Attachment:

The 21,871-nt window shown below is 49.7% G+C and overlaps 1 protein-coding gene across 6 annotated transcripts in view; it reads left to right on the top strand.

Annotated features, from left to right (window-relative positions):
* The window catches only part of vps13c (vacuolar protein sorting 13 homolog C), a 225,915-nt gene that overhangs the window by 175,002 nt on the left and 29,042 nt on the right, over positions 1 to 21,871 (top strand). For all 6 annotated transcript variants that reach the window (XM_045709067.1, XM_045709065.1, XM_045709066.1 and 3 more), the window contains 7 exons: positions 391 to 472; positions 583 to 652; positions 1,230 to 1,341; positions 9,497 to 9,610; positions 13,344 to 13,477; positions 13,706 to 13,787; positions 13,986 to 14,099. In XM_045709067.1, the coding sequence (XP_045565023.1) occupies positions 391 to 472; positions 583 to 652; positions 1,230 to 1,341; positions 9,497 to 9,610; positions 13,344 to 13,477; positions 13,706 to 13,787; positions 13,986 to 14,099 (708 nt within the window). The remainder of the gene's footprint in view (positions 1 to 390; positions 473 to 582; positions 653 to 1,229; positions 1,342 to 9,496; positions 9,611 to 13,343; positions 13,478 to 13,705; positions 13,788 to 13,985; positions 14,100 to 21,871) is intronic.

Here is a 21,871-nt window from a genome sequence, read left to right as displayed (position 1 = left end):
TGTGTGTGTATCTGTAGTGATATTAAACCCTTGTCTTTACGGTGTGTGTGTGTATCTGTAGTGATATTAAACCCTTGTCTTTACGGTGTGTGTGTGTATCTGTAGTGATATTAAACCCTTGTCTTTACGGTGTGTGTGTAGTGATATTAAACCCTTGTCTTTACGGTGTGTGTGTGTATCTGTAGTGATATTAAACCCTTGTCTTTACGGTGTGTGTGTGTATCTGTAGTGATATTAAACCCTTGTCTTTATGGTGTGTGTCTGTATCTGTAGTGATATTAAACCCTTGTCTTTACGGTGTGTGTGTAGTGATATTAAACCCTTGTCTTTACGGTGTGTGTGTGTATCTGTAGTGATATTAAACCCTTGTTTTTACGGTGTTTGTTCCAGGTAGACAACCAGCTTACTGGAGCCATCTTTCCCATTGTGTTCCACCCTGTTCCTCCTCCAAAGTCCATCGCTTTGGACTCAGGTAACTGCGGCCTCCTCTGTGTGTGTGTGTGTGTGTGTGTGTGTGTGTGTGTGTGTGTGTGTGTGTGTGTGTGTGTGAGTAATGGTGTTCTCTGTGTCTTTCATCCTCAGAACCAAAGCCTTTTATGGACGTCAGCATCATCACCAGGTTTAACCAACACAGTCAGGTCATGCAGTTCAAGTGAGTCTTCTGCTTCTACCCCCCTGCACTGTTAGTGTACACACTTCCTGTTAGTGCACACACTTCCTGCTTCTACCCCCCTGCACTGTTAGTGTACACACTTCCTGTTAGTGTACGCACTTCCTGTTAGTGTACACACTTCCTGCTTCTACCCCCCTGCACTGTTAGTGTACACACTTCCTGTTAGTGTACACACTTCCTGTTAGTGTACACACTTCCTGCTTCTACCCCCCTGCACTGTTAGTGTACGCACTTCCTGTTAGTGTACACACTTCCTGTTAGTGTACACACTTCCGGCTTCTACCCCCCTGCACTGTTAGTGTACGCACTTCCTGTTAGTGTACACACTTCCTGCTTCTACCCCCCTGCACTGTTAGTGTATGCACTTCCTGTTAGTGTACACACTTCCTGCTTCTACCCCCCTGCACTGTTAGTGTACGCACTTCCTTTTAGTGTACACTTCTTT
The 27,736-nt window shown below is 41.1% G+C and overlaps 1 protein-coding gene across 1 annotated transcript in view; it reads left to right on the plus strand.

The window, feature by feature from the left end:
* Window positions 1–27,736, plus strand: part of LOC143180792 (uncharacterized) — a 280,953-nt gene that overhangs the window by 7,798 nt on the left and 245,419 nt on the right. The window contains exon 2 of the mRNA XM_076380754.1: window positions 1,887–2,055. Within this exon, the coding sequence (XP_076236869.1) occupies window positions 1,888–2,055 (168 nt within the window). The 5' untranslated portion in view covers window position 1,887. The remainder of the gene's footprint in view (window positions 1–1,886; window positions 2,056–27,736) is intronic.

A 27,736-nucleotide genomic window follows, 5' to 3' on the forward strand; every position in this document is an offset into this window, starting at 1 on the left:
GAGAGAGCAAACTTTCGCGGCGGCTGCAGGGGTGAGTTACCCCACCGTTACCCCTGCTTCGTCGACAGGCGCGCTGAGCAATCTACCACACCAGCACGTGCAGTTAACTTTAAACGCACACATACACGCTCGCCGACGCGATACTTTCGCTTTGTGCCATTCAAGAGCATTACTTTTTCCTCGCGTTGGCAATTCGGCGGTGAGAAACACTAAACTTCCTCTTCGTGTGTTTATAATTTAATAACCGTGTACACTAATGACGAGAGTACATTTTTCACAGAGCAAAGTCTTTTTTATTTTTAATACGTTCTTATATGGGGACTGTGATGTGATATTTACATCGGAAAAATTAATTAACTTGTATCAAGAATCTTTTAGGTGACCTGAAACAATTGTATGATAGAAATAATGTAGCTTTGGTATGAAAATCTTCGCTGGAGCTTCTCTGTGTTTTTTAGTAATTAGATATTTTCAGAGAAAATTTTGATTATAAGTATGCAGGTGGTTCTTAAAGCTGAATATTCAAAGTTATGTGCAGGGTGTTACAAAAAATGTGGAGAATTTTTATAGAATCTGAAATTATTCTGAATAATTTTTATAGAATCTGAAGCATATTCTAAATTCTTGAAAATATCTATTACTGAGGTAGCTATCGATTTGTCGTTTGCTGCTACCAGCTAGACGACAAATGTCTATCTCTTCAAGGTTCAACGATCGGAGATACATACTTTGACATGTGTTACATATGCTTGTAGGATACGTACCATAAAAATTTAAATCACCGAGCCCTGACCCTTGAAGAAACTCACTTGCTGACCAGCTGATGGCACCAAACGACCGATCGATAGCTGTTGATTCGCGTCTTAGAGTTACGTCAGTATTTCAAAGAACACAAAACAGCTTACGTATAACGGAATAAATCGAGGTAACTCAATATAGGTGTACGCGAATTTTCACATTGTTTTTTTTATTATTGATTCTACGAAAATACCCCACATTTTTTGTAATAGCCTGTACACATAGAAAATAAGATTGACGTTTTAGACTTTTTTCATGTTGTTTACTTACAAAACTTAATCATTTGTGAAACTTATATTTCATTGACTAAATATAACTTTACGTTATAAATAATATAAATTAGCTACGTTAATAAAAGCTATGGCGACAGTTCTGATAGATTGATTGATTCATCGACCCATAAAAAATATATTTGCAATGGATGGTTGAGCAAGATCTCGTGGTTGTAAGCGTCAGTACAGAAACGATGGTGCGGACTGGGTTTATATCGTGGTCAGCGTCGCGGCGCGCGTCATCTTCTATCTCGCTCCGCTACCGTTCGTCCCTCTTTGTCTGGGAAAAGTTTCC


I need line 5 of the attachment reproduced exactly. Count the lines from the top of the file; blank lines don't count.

TGTGTGTGTATCTGTAGTGATATTAAACCCTTGTCTTTACGGTGTGTGTGTGTATCTGTAGTGATATTAAACCCTTGTCTTTACGGTGTGTGTGTGTATCTGTAGTGATATTAAACCCTTGTCTTTACGGTGTGTGTGTAGTGATATTAAACCCTTGTCTTTACGGTGTGTGTGTGTATCTGTAGTGATATTAAACCCTTGTCTTTACGGTGTGTGTGTGTATCTGTAGTGATATTAAACCCTTGTCTTTATGGTGTGTGTCTGTATCTGTAGTGATATTAAACCCTTGTCTTTACGGTGTGTGTGTAGTGATATTAAACCCTTGTCTTTACGGTGTGTGTGTGTATCTGTAGTGATATTAAACCCTTGTTTTTACGGTGTTTGTTCCAGGTAGACAACCAGCTTACTGGAGCCATCTTTCCCATTGTGTTCCACCCTGTTCCTCCTCCAAAGTCCATCGCTTTGGACTCAGGTAACTGCGGCCTCCTCTGTGTGTGTGTGTGTGTGTGTGTGTGTGTGTGTGTGTGTGTGTGTGTGTGTGTGTGTGTGAGTAATGGTGTTCTCTGTGTCTTTCATCCTCAGAACCAAAGCCTTTTATGGACGTCAGCATCATCACCAGGTTTAACCAACACAGTCAGGTCATGCAGTTCAAGTGAGTCTTCTGCTTCTACCCCCCTGCACTGTTAGTGTACACACTTCCTGTTAGTGCACACACTTCCTGCTTCTACCCCCCTGCACTGTTAGTGTACACACTTCCTGTTAGTGTACGCACTTCCTGTTAGTGTACACACTTCCTGCTTCTACCCCCCTGCACTGTTAGTGTACACACTTCCTGTTAGTGTACACACTTCCTGTTAGTGTACACACTTCCTGCTTCTACCCCCCTGCACTGTTAGTGTACGCACTTCCTGTTAGTGTACACACTTCCTGTTAGTGTACACACTTCCGGCTTCTACCCCCCTGCACTGTTAGTGTACGCACTTCCTGTTAGTGTACACACTTCCTGCTTCTACCCCCCTGCACTGTTAGTGTATGCACTTCCTGTTAGTGTACACACTTCCTGCTTCTACCCCCCTGCACTGTTAGTGTACGCACTTCCTTTTAGTGTACACTTCTTT